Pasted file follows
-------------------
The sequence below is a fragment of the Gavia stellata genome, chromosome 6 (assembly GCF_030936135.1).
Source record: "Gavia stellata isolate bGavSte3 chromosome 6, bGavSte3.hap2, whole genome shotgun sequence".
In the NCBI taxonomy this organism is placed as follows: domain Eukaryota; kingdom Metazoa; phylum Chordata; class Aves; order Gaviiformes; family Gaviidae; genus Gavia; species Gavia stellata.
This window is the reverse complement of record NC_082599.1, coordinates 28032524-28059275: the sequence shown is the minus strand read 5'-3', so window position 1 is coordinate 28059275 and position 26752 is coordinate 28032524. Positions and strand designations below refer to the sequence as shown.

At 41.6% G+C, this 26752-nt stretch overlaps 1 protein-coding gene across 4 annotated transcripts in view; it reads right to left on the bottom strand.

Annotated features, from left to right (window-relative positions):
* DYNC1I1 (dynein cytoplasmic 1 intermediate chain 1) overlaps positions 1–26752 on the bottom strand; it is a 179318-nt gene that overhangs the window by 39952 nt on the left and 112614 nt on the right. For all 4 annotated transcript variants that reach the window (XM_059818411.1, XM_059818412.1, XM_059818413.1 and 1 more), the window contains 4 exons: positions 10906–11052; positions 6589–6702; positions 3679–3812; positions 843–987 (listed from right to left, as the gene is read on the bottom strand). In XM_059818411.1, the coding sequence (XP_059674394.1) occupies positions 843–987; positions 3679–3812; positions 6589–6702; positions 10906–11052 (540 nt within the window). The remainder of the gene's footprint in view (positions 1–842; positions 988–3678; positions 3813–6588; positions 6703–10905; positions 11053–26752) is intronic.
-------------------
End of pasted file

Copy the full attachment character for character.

The sequence below is a fragment of the Gavia stellata genome, chromosome 6 (assembly GCF_030936135.1).
Source record: "Gavia stellata isolate bGavSte3 chromosome 6, bGavSte3.hap2, whole genome shotgun sequence".
In the NCBI taxonomy this organism is placed as follows: domain Eukaryota; kingdom Metazoa; phylum Chordata; class Aves; order Gaviiformes; family Gaviidae; genus Gavia; species Gavia stellata.
This window is the reverse complement of record NC_082599.1, coordinates 28032524-28059275: the sequence shown is the minus strand read 5'-3', so window position 1 is coordinate 28059275 and position 26752 is coordinate 28032524. Positions and strand designations below refer to the sequence as shown.

At 41.6% G+C, this 26752-nt stretch overlaps 1 protein-coding gene across 4 annotated transcripts in view; it reads right to left on the bottom strand.

Annotated features, from left to right (window-relative positions):
* DYNC1I1 (dynein cytoplasmic 1 intermediate chain 1) overlaps positions 1–26752 on the bottom strand; it is a 179318-nt gene that overhangs the window by 39952 nt on the left and 112614 nt on the right. For all 4 annotated transcript variants that reach the window (XM_059818411.1, XM_059818412.1, XM_059818413.1 and 1 more), the window contains 4 exons: positions 10906–11052; positions 6589–6702; positions 3679–3812; positions 843–987 (listed from right to left, as the gene is read on the bottom strand). In XM_059818411.1, the coding sequence (XP_059674394.1) occupies positions 843–987; positions 3679–3812; positions 6589–6702; positions 10906–11052 (540 nt within the window). The remainder of the gene's footprint in view (positions 1–842; positions 988–3678; positions 3813–6588; positions 6703–10905; positions 11053–26752) is intronic.